Ontario's forecast: MacLeody with a chance of half-apologies - Macleans.ca

Ontario’s forecast: MacLeody with a chance of half-apologies

Tabatha Southey: Lisa MacLeod and Doug Ford are are in the running for most offensive take on children with autism. Call it a draw?

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Lisa MacLeod, right, Ontario's Minister of Children, Community and Social Services, hugs her Parliamentary Assistant Amy Fee, who is a mother of two children with Autism, during an announcement in Toronto, on Wednesday, February 6, 2019. (THE CANADIAN PRESS/Chris Young)

There were many cries for Ontario’s Children, Community and Social Services Minister Lisa MacLeod to resign this week, following the Ontario Association for Behaviour Analysis’s (ONTABA) revelation that the minister and her staff had attempted to extort the agency’s public support. The minister, ONTABA says, demanded that the group blurb the Ontario Progressive Conservatives’ new autism program, the details of which they had not yet seen.

“Endorse whatever thing is in the mystery box!” is always going to be a tough sell. This may explain why, according to ONTABA, a caveat that failure to publicly embrace the plan “would result in ‘four long years’ for the organization,” accompanied the request. “The minister also indicated that if a quote of support was not forthcoming, a communication that behaviour analysts are ‘self-interested’ would be released from her office.” Later she did just that on the radio.

“This was more akin to meeting with a mob boss than an elected official,” Louis Busch, a past-president of ONTABA, who was at the last meeting, told the Toronto Star, and it does feel as if I’ve seen this movie. I’m half expecting a “For immediate release on this, the day of my daughter’s wedding” message to come in any time now.

A “Now you come to me and say, give me the support I need to safely and productively care for my child! But you don’t ask with respect” announcement might come next. Maybe “That’s a nice little non-profit org you’ve got there, it’d be shame if something were to happen to it.” So far nothing piscine and gruesome meaning, “Your hope for an evidence- and needs-based support model for autistic people in Ontario sleeps with the fishes” has arrived, but this thing ain’t over yet.

Instead, Premier Doug Ford was quick to say he’d, “Never ever, I want to repeat that, ever, ask Lisa to resign,” adding, “My kryptonite is when you talk about children and you talk about children with autism.”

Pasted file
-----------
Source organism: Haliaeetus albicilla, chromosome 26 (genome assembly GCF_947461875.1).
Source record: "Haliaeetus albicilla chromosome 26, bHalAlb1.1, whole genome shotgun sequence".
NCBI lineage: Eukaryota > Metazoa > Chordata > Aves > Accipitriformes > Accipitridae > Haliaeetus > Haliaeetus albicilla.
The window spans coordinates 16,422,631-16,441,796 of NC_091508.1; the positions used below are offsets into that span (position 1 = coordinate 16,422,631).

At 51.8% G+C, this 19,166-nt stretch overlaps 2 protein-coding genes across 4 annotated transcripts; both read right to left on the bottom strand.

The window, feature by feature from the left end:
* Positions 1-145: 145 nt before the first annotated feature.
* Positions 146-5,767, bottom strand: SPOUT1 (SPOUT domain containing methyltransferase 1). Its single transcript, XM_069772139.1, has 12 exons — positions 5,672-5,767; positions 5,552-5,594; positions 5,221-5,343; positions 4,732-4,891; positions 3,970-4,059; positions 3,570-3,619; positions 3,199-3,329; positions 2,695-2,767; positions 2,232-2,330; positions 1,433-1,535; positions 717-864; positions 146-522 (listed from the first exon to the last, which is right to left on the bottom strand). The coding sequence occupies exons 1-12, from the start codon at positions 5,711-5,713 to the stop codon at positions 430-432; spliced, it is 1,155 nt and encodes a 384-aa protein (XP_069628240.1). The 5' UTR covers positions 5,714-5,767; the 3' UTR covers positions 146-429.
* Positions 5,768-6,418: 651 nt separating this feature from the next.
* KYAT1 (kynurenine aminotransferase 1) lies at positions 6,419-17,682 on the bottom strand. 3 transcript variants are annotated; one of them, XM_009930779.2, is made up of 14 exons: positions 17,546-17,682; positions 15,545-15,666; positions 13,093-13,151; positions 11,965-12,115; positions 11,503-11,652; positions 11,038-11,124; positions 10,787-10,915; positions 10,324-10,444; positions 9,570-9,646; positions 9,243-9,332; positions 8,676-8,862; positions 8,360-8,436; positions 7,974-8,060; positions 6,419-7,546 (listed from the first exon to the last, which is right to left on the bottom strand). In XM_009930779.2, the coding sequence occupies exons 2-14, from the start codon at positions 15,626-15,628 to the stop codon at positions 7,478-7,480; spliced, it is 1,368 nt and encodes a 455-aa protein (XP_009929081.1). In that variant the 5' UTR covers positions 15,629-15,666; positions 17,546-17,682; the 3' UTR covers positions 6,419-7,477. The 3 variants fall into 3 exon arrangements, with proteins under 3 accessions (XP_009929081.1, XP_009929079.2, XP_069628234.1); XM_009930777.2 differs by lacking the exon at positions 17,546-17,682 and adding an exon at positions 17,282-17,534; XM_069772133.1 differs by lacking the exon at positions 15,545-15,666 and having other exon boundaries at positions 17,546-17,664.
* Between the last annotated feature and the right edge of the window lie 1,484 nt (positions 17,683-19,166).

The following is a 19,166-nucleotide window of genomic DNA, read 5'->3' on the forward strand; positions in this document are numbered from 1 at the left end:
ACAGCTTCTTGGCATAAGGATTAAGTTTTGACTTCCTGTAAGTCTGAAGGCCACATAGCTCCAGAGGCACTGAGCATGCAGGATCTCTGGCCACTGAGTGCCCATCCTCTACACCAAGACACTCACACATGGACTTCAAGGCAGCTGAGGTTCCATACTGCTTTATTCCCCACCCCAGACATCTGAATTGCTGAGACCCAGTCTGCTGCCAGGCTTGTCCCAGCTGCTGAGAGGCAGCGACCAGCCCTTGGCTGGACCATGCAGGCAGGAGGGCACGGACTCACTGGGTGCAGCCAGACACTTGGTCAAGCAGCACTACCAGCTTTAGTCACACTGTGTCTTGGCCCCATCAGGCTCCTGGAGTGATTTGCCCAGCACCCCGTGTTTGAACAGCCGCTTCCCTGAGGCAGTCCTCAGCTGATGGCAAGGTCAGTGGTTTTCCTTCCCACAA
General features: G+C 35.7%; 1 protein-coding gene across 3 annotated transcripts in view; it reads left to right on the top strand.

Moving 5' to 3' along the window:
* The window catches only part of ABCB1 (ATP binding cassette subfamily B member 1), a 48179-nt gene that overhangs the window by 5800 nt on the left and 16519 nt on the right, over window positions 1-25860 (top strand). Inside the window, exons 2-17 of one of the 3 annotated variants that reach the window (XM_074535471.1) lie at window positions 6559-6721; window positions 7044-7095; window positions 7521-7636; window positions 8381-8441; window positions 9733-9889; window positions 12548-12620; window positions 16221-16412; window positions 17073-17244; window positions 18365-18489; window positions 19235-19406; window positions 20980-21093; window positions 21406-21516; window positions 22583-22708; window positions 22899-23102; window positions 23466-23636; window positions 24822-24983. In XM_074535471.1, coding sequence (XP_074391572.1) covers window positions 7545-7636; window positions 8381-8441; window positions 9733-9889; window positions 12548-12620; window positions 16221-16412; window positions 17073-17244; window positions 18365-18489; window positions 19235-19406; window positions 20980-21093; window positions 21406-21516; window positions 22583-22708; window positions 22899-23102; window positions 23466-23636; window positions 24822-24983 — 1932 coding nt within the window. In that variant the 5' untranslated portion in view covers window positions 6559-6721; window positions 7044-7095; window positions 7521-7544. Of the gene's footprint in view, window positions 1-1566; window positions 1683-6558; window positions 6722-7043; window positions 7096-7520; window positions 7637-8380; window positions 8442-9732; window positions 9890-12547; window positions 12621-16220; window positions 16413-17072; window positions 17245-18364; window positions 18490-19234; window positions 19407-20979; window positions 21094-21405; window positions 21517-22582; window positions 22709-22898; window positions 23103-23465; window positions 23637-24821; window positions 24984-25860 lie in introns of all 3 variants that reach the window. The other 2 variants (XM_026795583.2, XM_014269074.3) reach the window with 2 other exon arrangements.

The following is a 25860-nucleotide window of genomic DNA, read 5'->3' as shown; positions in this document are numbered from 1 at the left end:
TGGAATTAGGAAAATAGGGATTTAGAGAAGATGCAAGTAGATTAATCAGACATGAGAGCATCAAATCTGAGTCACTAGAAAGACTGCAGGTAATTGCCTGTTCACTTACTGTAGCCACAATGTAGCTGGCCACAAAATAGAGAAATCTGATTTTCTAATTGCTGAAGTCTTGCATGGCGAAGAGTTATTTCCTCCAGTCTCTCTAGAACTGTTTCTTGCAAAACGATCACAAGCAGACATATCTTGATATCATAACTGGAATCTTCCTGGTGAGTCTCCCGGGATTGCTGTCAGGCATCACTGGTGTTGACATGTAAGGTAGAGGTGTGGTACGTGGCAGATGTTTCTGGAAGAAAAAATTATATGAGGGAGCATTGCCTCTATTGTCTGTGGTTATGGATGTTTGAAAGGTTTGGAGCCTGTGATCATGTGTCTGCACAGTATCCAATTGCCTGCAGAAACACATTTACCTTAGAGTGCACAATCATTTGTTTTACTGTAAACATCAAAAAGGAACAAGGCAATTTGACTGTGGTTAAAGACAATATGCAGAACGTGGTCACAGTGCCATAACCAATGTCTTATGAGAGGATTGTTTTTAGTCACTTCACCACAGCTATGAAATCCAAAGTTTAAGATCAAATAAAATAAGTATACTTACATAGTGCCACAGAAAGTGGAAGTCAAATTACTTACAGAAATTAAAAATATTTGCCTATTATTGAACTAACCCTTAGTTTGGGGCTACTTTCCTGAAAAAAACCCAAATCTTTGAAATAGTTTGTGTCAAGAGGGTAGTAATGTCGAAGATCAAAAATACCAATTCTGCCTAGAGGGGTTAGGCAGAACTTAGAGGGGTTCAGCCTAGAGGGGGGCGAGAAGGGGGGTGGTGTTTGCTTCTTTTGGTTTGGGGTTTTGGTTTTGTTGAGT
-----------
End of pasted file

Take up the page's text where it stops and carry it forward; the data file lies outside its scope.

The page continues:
I’m already trying to picture what kind of threat will accompany the Ontario PCs’ demand that the Ontario Nurses’ Association back the provincial government’s plan to keep all Ontario children safely locked away in lead-lined boxes where the deadly extraterrestrial radiation they emit can’t harm the premier.

It is possible that Ford meant “kryptonite” in the more usual, metaphorical way. Perhaps these children genuinely move him to the point he can hardly bear to even hear about the file. On the other hand, in 2014 Mr Ford told the father of an autistic child to “go to hell” and accused the man of participating in a “jihad” against him because the father had filed an integrity complaint over reports that then-city councillor Ford had claimed, without evidence, that a group home for autistic children had “ruined the community.”

Ford’s history on the matter indicates the “radioactive nine-year-olds” interpretation is likely closer to the truth.

Under the government’s new plan, families with autistic children would receive up to $20,000 a year until their child turns six. Some children are not diagnosed until after they are six, and after six the cap would drop to $5,000 a year until the child turns 18. A child’s age and the parent’s income will determine the level of funding, which many people informed on the matter argue should be determined by the individual child’s need for therapy. The needs of children on the autism spectrum vary enormously and, advocates say, appropriate therapies can cost as much as $80,000 per year (many parents have the receipts).

What the changes would do is allow the provincial government to boast of clearing a wait list of 23,000 children currently seeking treatment. It would earn these bragging rights by providing a lot less treatment to more children. Many children will have the treatment they sat on a list so long to get pulled right out from under them and, according to Ms. MacLeod, anyone looking for more funds for the long-underfunded program is basically—wait for it—shaking down battered women, you monsters.